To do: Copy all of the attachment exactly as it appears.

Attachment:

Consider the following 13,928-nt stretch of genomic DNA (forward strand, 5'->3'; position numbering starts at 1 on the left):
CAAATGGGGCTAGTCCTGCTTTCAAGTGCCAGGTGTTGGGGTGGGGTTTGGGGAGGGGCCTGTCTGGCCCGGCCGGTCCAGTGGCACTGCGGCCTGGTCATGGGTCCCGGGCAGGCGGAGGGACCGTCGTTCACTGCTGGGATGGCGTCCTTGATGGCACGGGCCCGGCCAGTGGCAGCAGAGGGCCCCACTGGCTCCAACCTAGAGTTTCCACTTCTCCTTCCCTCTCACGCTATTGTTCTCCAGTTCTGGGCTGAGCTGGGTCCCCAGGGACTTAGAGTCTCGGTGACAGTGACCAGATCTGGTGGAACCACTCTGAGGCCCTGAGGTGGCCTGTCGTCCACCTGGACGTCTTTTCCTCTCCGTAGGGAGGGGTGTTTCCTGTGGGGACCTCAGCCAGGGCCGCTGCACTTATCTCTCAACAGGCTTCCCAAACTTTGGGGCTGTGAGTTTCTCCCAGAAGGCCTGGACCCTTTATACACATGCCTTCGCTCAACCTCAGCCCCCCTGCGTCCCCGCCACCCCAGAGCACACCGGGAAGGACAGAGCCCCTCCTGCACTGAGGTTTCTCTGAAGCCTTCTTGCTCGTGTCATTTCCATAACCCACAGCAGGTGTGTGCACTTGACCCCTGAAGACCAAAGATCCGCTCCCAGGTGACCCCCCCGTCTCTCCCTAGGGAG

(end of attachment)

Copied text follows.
Consider the following 13,928-nt stretch of genomic DNA (forward strand, 5'->3'; position numbering starts at 1 on the left):
CAAATGGGGCTAGTCCTGCTTTCAAGTGCCAGGTGTTGGGGTGGGGTTTGGGGAGGGGCCTGTCTGGCCCGGCCGGTCCAGTGGCACTGCGGCCTGGTCATGGGTCCCGGGCAGGCGGAGGGACCGTCGTTCACTGCTGGGATGGCGTCCTTGATGGCACGGGCCCGGCCAGTGGCAGCAGAGGGCCCCACTGGCTCCAACCTAGAGTTTCCACTTCTCCTTCCCTCTCACGCTATTGTTCTCCAGTTCTGGGCTGAGCTGGGTCCCCAGGGACTTAGAGTCTCGGTGACAGTGACCAGATCTGGTGGAACCACTCTGAGGCCCTGAGGTGGCCTGTCGTCCACCTGGACGTCTTTTCCTCTCCGTAGGGAGGGGTGTTTCCTGTGGGGACCTCAGCCAGGGCCGCTGCACTTATCTCTCAACAGGCTTCCCAAACTTTGGGGCTGTGAGTTTCTCCCAGAAGGCCTGGACCCTTTATACACATGCCTTCGCTCAACCTCAGCCCCCCTGCGTCCCCGCCACCCCAGAGCACACCGGGAAGGACAGAGCCCCTCCTGCACTGAGGTTTCTCTGAAGCCTTCTTGCTCGTGTCATTTCCATAACCCACAGCAGGTGTGTGCACTTGACCCCTGAAGACCAAAGATCCGCTCCCAGGTGACCCCCCCGTCTCTCCCTAGGGAG